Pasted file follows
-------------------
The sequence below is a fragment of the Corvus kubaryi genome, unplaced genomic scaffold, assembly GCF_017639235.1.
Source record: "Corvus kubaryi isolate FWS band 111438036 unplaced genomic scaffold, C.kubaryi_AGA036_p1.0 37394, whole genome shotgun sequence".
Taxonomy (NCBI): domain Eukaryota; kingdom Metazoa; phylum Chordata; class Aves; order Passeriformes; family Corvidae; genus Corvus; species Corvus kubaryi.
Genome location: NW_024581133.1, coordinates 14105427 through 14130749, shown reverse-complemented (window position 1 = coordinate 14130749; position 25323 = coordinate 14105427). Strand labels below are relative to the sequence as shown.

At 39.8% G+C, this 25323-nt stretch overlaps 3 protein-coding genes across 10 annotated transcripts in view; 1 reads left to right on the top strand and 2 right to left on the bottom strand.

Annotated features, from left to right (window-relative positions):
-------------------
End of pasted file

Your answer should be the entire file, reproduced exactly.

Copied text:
The sequence below is a fragment of the Corvus kubaryi genome, unplaced genomic scaffold, assembly GCF_017639235.1.
Source record: "Corvus kubaryi isolate FWS band 111438036 unplaced genomic scaffold, C.kubaryi_AGA036_p1.0 37394, whole genome shotgun sequence".
Taxonomy (NCBI): domain Eukaryota; kingdom Metazoa; phylum Chordata; class Aves; order Passeriformes; family Corvidae; genus Corvus; species Corvus kubaryi.
Genome location: NW_024581133.1, coordinates 14105427 through 14130749, shown reverse-complemented (window position 1 = coordinate 14130749; position 25323 = coordinate 14105427). Strand labels below are relative to the sequence as shown.

At 39.8% G+C, this 25323-nt stretch overlaps 3 protein-coding genes across 10 annotated transcripts in view; 1 reads left to right on the top strand and 2 right to left on the bottom strand.

Annotated features, from left to right (window-relative positions):